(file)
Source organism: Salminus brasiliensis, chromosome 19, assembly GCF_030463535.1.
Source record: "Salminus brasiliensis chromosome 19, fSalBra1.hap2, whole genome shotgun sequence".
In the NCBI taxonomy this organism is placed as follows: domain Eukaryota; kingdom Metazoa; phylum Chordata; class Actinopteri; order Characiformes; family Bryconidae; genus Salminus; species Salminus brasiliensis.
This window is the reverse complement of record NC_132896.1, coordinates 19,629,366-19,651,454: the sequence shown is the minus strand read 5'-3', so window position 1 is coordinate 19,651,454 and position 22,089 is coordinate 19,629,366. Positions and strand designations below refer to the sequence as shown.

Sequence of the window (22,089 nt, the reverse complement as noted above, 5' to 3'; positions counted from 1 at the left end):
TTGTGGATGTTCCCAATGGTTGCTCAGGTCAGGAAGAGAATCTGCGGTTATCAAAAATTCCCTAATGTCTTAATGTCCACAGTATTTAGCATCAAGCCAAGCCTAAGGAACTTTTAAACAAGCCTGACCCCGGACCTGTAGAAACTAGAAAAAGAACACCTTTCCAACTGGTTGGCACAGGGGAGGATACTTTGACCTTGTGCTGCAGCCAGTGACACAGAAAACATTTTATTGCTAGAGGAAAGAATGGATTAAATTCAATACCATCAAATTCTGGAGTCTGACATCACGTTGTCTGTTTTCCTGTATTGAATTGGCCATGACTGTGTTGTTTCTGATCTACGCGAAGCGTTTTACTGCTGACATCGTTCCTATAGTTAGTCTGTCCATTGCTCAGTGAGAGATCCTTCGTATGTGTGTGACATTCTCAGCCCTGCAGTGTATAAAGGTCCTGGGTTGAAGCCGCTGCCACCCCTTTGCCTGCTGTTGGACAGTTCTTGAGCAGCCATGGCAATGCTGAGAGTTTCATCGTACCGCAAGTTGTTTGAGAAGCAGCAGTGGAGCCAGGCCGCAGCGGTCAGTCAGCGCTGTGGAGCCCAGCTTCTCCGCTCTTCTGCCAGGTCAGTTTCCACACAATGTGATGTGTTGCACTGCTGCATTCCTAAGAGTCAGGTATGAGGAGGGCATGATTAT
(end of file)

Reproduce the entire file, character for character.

Source organism: Salminus brasiliensis, chromosome 19, assembly GCF_030463535.1.
Source record: "Salminus brasiliensis chromosome 19, fSalBra1.hap2, whole genome shotgun sequence".
In the NCBI taxonomy this organism is placed as follows: domain Eukaryota; kingdom Metazoa; phylum Chordata; class Actinopteri; order Characiformes; family Bryconidae; genus Salminus; species Salminus brasiliensis.
This window is the reverse complement of record NC_132896.1, coordinates 19,629,366-19,651,454: the sequence shown is the minus strand read 5'-3', so window position 1 is coordinate 19,651,454 and position 22,089 is coordinate 19,629,366. Positions and strand designations below refer to the sequence as shown.

Sequence of the window (22,089 nt, the reverse complement as noted above, 5' to 3'; positions counted from 1 at the left end):
TTGTGGATGTTCCCAATGGTTGCTCAGGTCAGGAAGAGAATCTGCGGTTATCAAAAATTCCCTAATGTCTTAATGTCCACAGTATTTAGCATCAAGCCAAGCCTAAGGAACTTTTAAACAAGCCTGACCCCGGACCTGTAGAAACTAGAAAAAGAACACCTTTCCAACTGGTTGGCACAGGGGAGGATACTTTGACCTTGTGCTGCAGCCAGTGACACAGAAAACATTTTATTGCTAGAGGAAAGAATGGATTAAATTCAATACCATCAAATTCTGGAGTCTGACATCACGTTGTCTGTTTTCCTGTATTGAATTGGCCATGACTGTGTTGTTTCTGATCTACGCGAAGCGTTTTACTGCTGACATCGTTCCTATAGTTAGTCTGTCCATTGCTCAGTGAGAGATCCTTCGTATGTGTGTGACATTCTCAGCCCTGCAGTGTATAAAGGTCCTGGGTTGAAGCCGCTGCCACCCCTTTGCCTGCTGTTGGACAGTTCTTGAGCAGCCATGGCAATGCTGAGAGTTTCATCGTACCGCAAGTTGTTTGAGAAGCAGCAGTGGAGCCAGGCCGCAGCGGTCAGTCAGCGCTGTGGAGCCCAGCTTCTCCGCTCTTCTGCCAGGTCAGTTTCCACACAATGTGATGTGTTGCACTGCTGCATTCCTAAGAGTCAGGTATGAGGAGGGCATGATTAT